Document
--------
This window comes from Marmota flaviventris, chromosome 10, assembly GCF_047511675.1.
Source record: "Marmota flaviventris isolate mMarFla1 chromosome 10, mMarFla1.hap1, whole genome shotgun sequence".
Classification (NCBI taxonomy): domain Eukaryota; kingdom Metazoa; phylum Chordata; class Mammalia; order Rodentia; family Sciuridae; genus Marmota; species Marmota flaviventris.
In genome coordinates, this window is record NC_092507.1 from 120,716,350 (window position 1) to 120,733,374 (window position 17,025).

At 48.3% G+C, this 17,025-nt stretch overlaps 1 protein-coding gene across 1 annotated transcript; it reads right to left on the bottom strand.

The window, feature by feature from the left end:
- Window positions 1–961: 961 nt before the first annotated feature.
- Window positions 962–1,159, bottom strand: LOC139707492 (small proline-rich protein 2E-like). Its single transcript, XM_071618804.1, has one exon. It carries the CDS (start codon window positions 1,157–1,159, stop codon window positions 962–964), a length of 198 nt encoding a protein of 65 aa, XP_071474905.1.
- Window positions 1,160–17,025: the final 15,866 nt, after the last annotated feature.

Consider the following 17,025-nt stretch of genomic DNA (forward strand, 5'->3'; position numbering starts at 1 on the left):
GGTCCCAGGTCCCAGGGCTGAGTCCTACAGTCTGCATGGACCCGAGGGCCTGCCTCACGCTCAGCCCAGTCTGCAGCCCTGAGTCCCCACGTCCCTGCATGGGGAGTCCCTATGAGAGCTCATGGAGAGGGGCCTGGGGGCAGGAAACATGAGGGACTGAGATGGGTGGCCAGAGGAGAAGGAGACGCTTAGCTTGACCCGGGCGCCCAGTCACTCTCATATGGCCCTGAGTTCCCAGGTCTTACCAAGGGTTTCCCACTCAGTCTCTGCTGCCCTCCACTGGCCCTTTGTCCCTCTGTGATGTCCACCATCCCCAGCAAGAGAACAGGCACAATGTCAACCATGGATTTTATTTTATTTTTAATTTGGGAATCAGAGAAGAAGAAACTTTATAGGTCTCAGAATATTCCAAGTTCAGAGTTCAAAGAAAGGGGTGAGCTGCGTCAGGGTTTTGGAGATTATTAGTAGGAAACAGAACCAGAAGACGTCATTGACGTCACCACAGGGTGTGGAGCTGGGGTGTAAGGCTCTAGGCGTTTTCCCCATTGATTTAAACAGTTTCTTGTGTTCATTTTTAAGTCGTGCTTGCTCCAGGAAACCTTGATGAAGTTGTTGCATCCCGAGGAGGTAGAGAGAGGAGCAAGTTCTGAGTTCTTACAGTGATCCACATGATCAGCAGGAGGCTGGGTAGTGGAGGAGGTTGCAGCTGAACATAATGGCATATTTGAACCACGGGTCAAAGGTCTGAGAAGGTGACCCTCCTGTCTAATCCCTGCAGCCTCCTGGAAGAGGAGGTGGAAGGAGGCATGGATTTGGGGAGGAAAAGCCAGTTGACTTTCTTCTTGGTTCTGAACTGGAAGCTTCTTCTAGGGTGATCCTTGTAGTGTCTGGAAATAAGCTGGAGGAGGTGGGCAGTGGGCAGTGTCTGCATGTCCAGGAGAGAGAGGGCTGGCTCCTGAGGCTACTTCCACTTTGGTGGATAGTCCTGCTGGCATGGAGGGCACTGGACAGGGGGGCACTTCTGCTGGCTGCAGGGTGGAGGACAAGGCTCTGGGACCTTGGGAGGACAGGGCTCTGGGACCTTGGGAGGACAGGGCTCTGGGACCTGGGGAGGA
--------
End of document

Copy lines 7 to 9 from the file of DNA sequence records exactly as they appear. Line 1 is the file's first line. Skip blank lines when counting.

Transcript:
- Window positions 1–961: 961 nt before the first annotated feature.
- Window positions 962–1,159, bottom strand: LOC139707492 (small proline-rich protein 2E-like). Its single transcript, XM_071618804.1, has one exon. It carries the CDS (start codon window positions 1,157–1,159, stop codon window positions 962–964), a length of 198 nt encoding a protein of 65 aa, XP_071474905.1.
- Window positions 1,160–17,025: the final 15,866 nt, after the last annotated feature.